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Tuesday, December 5, 2017

Acid Rain



Acid rain is rain consisting of water droplets that are unusually acidic because of atmospheric pollution - most notably the excessive amounts of sulfur and nitrogen released by cars and industrial processes. Acid rain is also called acid deposition because this term includes other forms of acidic precipitation such as snow.


Acid deposition can occur via natural sources like volcanoes but it is mainly caused by the release of sulfur dioxide and nitrogen oxide during fossil fuel combustion. When these gases are discharged into the atmosphere they react with the water, oxygen, and other gases already present there to form sulfuric acid, ammonium nitrate, and nitric acid. These acids then disperse over large areas because of wind patterns and fall back to the ground as acid rain or other forms of precipitation.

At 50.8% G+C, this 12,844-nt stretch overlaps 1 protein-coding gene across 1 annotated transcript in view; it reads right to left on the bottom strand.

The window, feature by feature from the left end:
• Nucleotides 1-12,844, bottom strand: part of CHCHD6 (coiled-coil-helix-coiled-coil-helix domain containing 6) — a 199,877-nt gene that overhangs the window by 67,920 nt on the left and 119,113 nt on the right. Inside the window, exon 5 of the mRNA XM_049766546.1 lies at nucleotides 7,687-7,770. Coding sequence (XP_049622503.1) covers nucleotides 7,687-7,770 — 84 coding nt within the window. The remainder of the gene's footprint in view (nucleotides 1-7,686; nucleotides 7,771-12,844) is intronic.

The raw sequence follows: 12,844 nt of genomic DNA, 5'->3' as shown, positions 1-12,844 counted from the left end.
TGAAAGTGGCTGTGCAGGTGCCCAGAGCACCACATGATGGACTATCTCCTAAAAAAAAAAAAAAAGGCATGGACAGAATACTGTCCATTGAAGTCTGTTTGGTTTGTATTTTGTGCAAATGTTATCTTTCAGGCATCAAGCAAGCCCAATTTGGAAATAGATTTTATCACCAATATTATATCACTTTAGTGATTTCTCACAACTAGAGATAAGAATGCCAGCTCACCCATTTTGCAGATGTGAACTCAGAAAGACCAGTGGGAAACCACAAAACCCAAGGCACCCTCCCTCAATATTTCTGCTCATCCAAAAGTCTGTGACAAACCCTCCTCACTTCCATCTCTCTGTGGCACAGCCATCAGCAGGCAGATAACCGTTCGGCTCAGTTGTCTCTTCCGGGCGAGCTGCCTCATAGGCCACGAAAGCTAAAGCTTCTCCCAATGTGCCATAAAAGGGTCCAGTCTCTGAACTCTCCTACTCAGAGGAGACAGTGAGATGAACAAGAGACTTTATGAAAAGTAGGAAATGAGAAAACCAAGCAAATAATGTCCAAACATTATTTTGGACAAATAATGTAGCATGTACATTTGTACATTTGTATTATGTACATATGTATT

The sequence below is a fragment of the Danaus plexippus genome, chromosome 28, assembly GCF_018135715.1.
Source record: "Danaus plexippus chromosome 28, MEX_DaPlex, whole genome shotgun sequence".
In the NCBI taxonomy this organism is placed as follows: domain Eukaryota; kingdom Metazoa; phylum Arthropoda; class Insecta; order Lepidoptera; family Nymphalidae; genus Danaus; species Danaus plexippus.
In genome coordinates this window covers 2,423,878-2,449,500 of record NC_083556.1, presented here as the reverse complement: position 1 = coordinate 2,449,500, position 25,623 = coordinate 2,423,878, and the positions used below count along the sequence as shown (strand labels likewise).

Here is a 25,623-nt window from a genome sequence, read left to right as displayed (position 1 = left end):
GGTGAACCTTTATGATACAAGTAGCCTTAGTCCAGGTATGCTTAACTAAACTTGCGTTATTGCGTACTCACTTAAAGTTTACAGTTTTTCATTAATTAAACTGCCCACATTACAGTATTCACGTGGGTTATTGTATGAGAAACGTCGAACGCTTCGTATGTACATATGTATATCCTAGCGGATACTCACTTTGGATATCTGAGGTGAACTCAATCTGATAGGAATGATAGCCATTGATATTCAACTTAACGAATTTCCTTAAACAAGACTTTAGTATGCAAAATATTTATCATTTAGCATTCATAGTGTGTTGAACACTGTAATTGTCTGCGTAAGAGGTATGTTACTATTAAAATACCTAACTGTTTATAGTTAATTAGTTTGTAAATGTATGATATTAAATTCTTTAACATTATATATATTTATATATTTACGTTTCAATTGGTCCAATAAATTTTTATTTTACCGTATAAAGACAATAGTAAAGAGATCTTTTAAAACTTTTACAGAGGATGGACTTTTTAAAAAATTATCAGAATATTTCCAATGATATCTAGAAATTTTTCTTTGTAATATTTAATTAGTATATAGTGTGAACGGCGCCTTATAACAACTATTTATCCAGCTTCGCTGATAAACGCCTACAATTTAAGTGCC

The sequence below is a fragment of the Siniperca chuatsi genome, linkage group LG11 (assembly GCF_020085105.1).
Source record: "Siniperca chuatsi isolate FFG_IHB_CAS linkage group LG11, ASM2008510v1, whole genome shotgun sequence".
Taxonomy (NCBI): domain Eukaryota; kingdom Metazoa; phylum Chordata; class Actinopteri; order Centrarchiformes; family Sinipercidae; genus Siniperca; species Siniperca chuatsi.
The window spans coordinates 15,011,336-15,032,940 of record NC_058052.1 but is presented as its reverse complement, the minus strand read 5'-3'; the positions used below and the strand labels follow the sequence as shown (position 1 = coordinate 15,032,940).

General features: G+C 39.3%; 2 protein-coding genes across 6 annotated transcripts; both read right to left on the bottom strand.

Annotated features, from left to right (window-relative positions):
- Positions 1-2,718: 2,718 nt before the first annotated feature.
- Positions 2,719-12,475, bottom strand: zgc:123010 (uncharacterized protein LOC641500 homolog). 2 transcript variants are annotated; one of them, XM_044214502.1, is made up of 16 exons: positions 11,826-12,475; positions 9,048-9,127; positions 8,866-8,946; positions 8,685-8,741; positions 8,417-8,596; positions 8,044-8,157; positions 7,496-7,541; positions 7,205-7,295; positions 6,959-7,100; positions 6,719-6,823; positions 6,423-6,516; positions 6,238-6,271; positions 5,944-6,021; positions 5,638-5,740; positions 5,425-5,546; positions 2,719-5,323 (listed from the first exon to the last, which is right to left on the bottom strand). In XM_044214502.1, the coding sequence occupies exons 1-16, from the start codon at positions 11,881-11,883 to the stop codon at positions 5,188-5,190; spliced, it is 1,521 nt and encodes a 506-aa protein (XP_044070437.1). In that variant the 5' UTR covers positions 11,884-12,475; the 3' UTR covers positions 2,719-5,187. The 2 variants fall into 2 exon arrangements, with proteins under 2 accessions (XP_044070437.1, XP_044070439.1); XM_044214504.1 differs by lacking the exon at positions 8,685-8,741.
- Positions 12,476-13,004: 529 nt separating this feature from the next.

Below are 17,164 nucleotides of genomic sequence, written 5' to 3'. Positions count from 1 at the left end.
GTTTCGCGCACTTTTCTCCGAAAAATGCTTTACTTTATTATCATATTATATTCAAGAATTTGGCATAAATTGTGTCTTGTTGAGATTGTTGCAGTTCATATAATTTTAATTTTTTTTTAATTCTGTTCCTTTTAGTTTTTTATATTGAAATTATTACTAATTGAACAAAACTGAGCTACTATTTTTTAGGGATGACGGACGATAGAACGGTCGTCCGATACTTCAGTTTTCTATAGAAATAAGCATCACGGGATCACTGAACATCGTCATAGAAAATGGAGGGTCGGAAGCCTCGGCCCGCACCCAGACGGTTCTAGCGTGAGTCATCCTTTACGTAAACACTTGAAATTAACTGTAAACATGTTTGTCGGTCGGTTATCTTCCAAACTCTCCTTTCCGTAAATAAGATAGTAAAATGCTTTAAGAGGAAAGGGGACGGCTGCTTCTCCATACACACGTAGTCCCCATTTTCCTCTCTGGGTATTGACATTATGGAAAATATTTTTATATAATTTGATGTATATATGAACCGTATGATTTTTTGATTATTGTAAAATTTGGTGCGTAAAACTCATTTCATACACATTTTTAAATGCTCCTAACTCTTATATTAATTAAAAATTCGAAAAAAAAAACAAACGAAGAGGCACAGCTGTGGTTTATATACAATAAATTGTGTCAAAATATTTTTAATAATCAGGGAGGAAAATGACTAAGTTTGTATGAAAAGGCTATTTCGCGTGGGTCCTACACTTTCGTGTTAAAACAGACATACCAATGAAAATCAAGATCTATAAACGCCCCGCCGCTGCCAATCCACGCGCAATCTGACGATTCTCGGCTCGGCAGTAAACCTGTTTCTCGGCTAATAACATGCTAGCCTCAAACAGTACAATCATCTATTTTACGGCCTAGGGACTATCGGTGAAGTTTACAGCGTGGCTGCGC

Effects of Acid Rain- There are several important impacts of acid deposition on both natural and man-made environments. Aquatic settings are the most clearly impacted by acid deposition though because acidic precipitation falls directly into them. Both dry and wet deposition also runs off of forests, fields, and roads and flows into lakes, rivers, and streams.

As this acidic liquid flows into larger bodies of water, it is diluted but over time, acids can accrue and lower the overall pH of the body. Acid deposition also causes clay soils to release aluminum and magnesium further lowering the pH in some areas. If the pH of a lake drops below 4.8, its plants and animals risk death and it is estimated that around 50,000 lakes in the United States and Canada have a pH below normal (about 5.3 for water). Several hundred of these have a pH too low to support any aquatic life.

Damage to forests by acid rain is seen all over the world, but the most advanced cases are in Eastern Europe. It’s estimated that in Germany and Poland, half of the forests are damaged, while 30% in Switzerland have been affected.